Hiroku is a baku — a dream-eater. He hangs out in the Silver Star Tea Shop (which basically destroys the shop’s business, as only people afflicted by nightmares go there). While at first the series seems pretty nightmare-of-the-week episodic, by the third volume we’re seeing links among some of the dreams and dreamers. After reading the first few volumes from the library, I’ve decided this is a series I want to add to my collection. Continue reading ‘Yumekui Kenbun — Nightmare Inspector’

Do androids dream of electric teddybears? Gunslinger Girl manga omnibus v6

by dm00

Triela armed for bear.

Triela armed for bear.

Well: that’s pretty conclusive.

There’s not a lot one can say about the sixth omnibus collection of Gunslinger Girl without bringing in spoilers, but I am going to try to avoid them.

This book is full of ghosts. You know it’s going to be grim by the time you get to page three.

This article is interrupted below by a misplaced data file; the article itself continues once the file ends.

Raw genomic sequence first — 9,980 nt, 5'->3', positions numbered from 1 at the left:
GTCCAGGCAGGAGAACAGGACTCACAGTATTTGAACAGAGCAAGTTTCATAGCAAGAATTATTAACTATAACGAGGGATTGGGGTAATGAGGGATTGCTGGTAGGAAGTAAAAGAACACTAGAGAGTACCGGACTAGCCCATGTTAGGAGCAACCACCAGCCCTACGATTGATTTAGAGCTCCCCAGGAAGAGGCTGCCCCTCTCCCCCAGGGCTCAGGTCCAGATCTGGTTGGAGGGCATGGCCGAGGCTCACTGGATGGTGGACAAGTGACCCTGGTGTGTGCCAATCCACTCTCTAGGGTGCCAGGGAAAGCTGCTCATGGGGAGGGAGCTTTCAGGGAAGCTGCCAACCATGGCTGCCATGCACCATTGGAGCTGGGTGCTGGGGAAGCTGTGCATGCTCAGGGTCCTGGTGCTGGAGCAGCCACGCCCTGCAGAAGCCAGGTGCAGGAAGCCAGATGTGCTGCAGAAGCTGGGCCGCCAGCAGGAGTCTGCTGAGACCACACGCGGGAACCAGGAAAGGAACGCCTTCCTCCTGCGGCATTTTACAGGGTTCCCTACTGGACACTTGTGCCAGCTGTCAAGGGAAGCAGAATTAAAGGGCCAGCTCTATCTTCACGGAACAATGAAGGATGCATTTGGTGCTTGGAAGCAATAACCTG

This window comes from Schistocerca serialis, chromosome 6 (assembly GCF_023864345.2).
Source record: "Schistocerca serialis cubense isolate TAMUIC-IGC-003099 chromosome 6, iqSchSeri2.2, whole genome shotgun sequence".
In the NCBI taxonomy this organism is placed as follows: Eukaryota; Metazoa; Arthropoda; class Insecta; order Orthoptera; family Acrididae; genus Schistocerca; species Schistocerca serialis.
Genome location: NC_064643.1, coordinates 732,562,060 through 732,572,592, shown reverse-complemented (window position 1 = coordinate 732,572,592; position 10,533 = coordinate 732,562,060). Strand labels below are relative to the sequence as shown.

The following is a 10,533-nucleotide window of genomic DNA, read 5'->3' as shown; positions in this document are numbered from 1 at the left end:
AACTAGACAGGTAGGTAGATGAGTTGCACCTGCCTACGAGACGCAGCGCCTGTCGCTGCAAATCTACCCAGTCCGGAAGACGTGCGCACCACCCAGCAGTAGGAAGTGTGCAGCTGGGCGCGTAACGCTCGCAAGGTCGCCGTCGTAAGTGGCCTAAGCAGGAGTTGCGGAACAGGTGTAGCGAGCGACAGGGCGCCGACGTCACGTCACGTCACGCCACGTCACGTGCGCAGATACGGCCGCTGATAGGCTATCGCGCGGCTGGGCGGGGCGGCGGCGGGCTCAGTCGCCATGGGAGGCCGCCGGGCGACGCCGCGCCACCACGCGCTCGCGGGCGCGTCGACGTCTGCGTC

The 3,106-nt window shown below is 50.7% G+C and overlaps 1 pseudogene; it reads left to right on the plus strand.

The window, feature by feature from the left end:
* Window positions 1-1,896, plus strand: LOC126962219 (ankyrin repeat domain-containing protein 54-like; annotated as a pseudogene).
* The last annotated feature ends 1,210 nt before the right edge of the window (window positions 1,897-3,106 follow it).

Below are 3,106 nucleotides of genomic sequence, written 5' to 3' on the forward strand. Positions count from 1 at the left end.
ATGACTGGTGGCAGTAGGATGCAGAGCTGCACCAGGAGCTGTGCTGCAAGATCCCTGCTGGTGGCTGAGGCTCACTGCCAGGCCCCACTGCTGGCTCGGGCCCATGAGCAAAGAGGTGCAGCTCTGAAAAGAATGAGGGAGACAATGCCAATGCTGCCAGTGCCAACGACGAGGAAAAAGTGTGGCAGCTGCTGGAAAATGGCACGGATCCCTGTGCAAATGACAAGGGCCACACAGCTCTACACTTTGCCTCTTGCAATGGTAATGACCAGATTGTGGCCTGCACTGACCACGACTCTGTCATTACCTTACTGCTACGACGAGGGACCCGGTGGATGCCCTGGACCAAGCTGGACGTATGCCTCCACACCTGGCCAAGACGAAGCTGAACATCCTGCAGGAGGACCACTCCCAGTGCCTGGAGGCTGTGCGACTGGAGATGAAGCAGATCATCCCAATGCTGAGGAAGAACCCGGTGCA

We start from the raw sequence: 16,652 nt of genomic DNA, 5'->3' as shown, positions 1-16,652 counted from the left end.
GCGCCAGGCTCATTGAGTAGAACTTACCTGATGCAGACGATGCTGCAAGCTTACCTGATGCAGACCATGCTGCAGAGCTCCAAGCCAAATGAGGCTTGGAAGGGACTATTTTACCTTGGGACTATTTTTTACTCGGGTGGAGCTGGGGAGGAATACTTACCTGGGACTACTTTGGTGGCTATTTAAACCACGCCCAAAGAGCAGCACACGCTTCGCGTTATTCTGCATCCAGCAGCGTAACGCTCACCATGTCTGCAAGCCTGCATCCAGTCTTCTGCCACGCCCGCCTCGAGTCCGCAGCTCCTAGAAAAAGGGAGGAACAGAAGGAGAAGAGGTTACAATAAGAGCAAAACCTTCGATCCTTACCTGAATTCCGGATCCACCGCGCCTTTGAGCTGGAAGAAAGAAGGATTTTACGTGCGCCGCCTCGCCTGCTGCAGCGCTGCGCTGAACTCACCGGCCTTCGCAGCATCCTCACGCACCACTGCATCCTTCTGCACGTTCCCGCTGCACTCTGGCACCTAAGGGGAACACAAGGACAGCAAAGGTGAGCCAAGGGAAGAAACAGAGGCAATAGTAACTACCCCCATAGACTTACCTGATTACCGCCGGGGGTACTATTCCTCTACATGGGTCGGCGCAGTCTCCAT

Triela, whose self-awareness has always been a critical part of this series, has a couple of truly wonderful moments in conversation with Hilshire. The bumbling Hilshire (along with Petrushka’s Alessandro) has replaced Jose as the center of sanity among the fratelli. The choices that Hilshire and Jose make in this volume might not be the ones you have been expecting.

And damn, Alessandro (Petrushka’s fratello) is in full Sherlock mode. In a book that’s been nonstop action for 200 pages, I think it’s a brilliant move to have the climax come in the form of a drawn-out conversation.

Triela, Hilshire, Petrushka and Alessandro appear to be different replies to the stories of the characters who find themselves using others as tools. Some embrace that exploitation, some are torn with guilt as they see themselves doing it, some reject the exploitation at first, but then their focus returns to the ends they think justify their means.

The action is just a little confused — there are a lot of second-generation cyborgs in the action sequences, so there are a lot of new characters. There’s a lot of young people among the Padanian terrorists, too, so it’s sometimes hard to know who is who, especially when you add the new fratelli to the mix.